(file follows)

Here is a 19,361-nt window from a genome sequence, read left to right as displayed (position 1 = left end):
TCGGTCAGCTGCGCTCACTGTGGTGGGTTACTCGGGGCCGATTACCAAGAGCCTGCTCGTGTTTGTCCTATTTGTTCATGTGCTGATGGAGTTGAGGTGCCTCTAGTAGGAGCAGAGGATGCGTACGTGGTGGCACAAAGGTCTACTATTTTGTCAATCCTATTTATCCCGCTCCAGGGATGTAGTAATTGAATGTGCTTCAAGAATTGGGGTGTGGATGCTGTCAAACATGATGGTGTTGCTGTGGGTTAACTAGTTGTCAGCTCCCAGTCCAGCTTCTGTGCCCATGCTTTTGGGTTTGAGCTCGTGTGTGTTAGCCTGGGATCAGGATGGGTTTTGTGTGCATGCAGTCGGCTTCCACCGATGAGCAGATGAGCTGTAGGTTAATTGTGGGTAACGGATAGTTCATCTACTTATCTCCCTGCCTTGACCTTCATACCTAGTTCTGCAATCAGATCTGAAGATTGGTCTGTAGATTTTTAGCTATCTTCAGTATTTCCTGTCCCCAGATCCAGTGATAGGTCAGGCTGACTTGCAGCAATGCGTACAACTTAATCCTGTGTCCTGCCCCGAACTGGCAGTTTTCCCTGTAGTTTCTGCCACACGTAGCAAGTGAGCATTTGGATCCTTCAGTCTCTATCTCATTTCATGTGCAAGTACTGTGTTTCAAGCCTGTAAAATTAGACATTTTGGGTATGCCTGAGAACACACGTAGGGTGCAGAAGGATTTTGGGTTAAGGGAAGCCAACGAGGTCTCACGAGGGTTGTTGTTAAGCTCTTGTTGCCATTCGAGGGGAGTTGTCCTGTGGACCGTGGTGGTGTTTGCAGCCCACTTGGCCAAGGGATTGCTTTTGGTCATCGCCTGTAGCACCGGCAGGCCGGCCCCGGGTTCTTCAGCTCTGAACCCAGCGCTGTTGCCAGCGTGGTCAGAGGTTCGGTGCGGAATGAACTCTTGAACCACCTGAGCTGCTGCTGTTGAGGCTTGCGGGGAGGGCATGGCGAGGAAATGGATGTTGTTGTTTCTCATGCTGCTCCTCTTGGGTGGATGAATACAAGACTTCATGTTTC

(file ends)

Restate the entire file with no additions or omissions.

Here is a 19,361-nt window from a genome sequence, read left to right as displayed (position 1 = left end):
TCGGTCAGCTGCGCTCACTGTGGTGGGTTACTCGGGGCCGATTACCAAGAGCCTGCTCGTGTTTGTCCTATTTGTTCATGTGCTGATGGAGTTGAGGTGCCTCTAGTAGGAGCAGAGGATGCGTACGTGGTGGCACAAAGGTCTACTATTTTGTCAATCCTATTTATCCCGCTCCAGGGATGTAGTAATTGAATGTGCTTCAAGAATTGGGGTGTGGATGCTGTCAAACATGATGGTGTTGCTGTGGGTTAACTAGTTGTCAGCTCCCAGTCCAGCTTCTGTGCCCATGCTTTTGGGTTTGAGCTCGTGTGTGTTAGCCTGGGATCAGGATGGGTTTTGTGTGCATGCAGTCGGCTTCCACCGATGAGCAGATGAGCTGTAGGTTAATTGTGGGTAACGGATAGTTCATCTACTTATCTCCCTGCCTTGACCTTCATACCTAGTTCTGCAATCAGATCTGAAGATTGGTCTGTAGATTTTTAGCTATCTTCAGTATTTCCTGTCCCCAGATCCAGTGATAGGTCAGGCTGACTTGCAGCAATGCGTACAACTTAATCCTGTGTCCTGCCCCGAACTGGCAGTTTTCCCTGTAGTTTCTGCCACACGTAGCAAGTGAGCATTTGGATCCTTCAGTCTCTATCTCATTTCATGTGCAAGTACTGTGTTTCAAGCCTGTAAAATTAGACATTTTGGGTATGCCTGAGAACACACGTAGGGTGCAGAAGGATTTTGGGTTAAGGGAAGCCAACGAGGTCTCACGAGGGTTGTTGTTAAGCTCTTGTTGCCATTCGAGGGGAGTTGTCCTGTGGACCGTGGTGGTGTTTGCAGCCCACTTGGCCAAGGGATTGCTTTTGGTCATCGCCTGTAGCACCGGCAGGCCGGCCCCGGGTTCTTCAGCTCTGAACCCAGCGCTGTTGCCAGCGTGGTCAGAGGTTCGGTGCGGAATGAACTCTTGAACCACCTGAGCTGCTGCTGTTGAGGCTTGCGGGGAGGGCATGGCGAGGAAATGGATGTTGTTGTTTCTCATGCTGCTCCTCTTGGGTGGATGAATACAAGACTTCATGTTTC